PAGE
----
Anonymous More than 1 year ago
Jane Austen would be disappointed to have this book connected to her name or work in anyway. The plot was weak and the characters unappealing and at times downright immoral.
Anonymous More than 1 year ago
Jo Baker writes a story that goes right inline with "Pride and Preduice". If you are familiar with Austen's work you can picture what was happening throughout the entire Bennet household. Worth the time spent reading.
Anonymous More than 1 year ago
Great premise for all of the Pride and Prejudice lovers out there. Unfortunately, the characters are dull, the story line weak, and the book is flat.
Anonymous More than 1 year ago
I loved this book!! I now will read again "Pride and Prejudice" because of this novel. Wonderful characters and great information about servants in this time period. Wonderful love story. Such a great idea for a book - well written, familiar but also new, and totally grabs the reader. Loved this book!! Another great novel I loved on the Nook is "The Partisan" by William Jarvis. It is based on facts and has wonderful male and female characters and a horrible villian. Both novels deserve A+++++++++++
Anonymous More than 1 year ago
A fan of Downton Abbey and P&P, I was excited about this book and Entertainmently Weekly made it sound perfect. It was slow, boring and I didn't like or care about the main character. Only interesting bit was the Housekeeper back story.
Anonymous More than 1 year ago
Pride and Prejudice meets Upstairs, Downstairs. I am a big Jane Austen fan and typically re-read Pride and Prejudice once or twice a year. But I will probably never read it the same way again, now that I have read Longbourn. Jo Baker retells Austen's most loved story from the point of view of the Bennet family servants and with their lives at the center of the action. The result is a compelling novel and a serious commentary on social inequality in both Austen's time and our own.
Anonymous More than 1 year ago
Surpisingly well written and believable. Most Austen spin offs are not. Harsher reality of life downstairs than upstairs.
books4gail More than 1 year ago
Longbourn combines beautiful writing with a plot that did not hold my interest. Baker captures the "downstairs" tedium beautifully but failed to captivate me with the love triangle of the main characters. Of course, the comparison is Elizabeth/Darcy/Wickham--no one could win that contest. I agree with another reviewer that the book goes off the rails in volume three. The closer we stay to Sarah, the more interesting the plot is.
Anonymous More than 1 year ago
This book is a well written and an accurate portrayl of the servant class. However it was difficult to read. Not becuase the characters were unintresting or for lack of a plot. But because honestly the whole book was just sort of sad. The servants slave away taking thier misfortunes as they come and settle for the life they have. While I am sure thats accurate I cant say it was enjoyable to read.
Anonymous More than 1 year ago
Often I don't care enough about the characters in a novel because they are not made real and the author loses me. Not so with this engrossing novel. The characters become real very quickly and stay real. I couldn't put the book down. I was transported back in time, and lived through their joys and miseries with them. Only praise for this wonderful imaginative and empathetic portrait of a past time that in its exploration of inequality is very much a depiction of the inequality that remains today.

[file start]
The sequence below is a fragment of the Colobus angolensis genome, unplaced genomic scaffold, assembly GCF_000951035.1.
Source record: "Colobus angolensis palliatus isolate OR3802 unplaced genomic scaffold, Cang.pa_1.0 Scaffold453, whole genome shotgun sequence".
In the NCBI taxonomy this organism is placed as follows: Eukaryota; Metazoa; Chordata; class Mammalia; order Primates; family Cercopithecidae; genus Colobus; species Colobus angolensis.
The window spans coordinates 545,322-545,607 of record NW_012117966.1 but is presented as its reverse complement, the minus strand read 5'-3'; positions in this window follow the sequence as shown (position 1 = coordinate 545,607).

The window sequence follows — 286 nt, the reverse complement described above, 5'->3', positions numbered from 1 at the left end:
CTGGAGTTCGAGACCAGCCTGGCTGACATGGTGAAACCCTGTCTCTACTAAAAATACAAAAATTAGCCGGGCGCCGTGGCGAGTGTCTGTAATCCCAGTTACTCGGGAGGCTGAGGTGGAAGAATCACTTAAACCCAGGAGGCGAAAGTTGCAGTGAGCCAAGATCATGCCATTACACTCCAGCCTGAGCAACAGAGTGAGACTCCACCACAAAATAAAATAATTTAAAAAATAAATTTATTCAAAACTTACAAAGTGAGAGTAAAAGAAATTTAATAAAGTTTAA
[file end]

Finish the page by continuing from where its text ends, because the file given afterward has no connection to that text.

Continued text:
Anonymous More than 1 year ago
Baker creates well-drawn characters to delve into the unseen corners of Jane Austen’s world. A well-written deeply engaging novel.
Tracey_L More than 1 year ago
I'm usually pretty leery of Jane Austen retellings, but this one got it right. The world below stairs isn't pretty, and Ms. Baker didn't flinch away from the reality of it. There were a couple of parts that didn't quite seem to mesh with the story, but overall it was well written and enjoyable.
Anonymous More than 1 year ago
I really liked the beginning, the first two "books." I was even telling people about how awesome this book was. I've always loved pride and prejudice- movies, the book. I always get excited when I see a "spin off." But... The ending was way less than impressive. It was very rushed, not to mention I rushed because at the same time I wanted it to be over. Overall the over was pretty good just sorely disappointed with the end :(
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Beautifully written with intrigue and excitement.
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Jamaican More than 1 year ago
I absolutely love this book!! Her prose just sings and all the characters come to life. I read Pride and Prejudice for an English Literature class in high school but have totally forgotten it. This book was so good that I today bought Pride and Prejudice to read again on my Nook. Also bought The Undertow, by this same author..
Anonymous More than 1 year ago
I have already read this book twice because I enjoyed it so much. It reminds me of the wonderful experience of reading Jane Austen, only with "downstairs" characters. I love how Jo Baker weaves in the story of "Pride and Prejudice" with this story. I actually like these characters as much as I like the original Austen characters. I also felt that the story kept my interest and I wanted to know what would happen to each of the characters. Totally enjoyable read.